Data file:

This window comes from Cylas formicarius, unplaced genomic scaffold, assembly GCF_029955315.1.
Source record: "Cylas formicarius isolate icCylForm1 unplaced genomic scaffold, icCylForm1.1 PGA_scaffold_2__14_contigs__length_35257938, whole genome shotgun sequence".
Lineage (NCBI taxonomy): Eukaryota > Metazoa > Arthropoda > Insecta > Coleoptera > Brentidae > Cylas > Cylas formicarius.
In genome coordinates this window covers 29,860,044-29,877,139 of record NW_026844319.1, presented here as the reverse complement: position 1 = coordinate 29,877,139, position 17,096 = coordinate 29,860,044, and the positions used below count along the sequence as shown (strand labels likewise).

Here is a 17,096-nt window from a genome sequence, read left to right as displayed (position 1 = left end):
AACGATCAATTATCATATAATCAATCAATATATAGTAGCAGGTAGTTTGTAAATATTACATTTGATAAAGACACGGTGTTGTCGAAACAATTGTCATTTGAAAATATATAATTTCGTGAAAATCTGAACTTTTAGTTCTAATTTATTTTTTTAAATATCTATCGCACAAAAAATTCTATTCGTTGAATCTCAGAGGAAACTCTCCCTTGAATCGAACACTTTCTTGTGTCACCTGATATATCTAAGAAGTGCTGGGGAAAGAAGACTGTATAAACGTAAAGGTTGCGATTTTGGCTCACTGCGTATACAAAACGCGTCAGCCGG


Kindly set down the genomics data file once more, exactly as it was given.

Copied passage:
This window comes from Cylas formicarius, unplaced genomic scaffold, assembly GCF_029955315.1.
Source record: "Cylas formicarius isolate icCylForm1 unplaced genomic scaffold, icCylForm1.1 PGA_scaffold_2__14_contigs__length_35257938, whole genome shotgun sequence".
Lineage (NCBI taxonomy): Eukaryota > Metazoa > Arthropoda > Insecta > Coleoptera > Brentidae > Cylas > Cylas formicarius.
In genome coordinates this window covers 29,860,044-29,877,139 of record NW_026844319.1, presented here as the reverse complement: position 1 = coordinate 29,877,139, position 17,096 = coordinate 29,860,044, and the positions used below count along the sequence as shown (strand labels likewise).

Here is a 17,096-nt window from a genome sequence, read left to right as displayed (position 1 = left end):
AACGATCAATTATCATATAATCAATCAATATATAGTAGCAGGTAGTTTGTAAATATTACATTTGATAAAGACACGGTGTTGTCGAAACAATTGTCATTTGAAAATATATAATTTCGTGAAAATCTGAACTTTTAGTTCTAATTTATTTTTTTAAATATCTATCGCACAAAAAATTCTATTCGTTGAATCTCAGAGGAAACTCTCCCTTGAATCGAACACTTTCTTGTGTCACCTGATATATCTAAGAAGTGCTGGGGAAAGAAGACTGTATAAACGTAAAGGTTGCGATTTTGGCTCACTGCGTATACAAAACGCGTCAGCCGG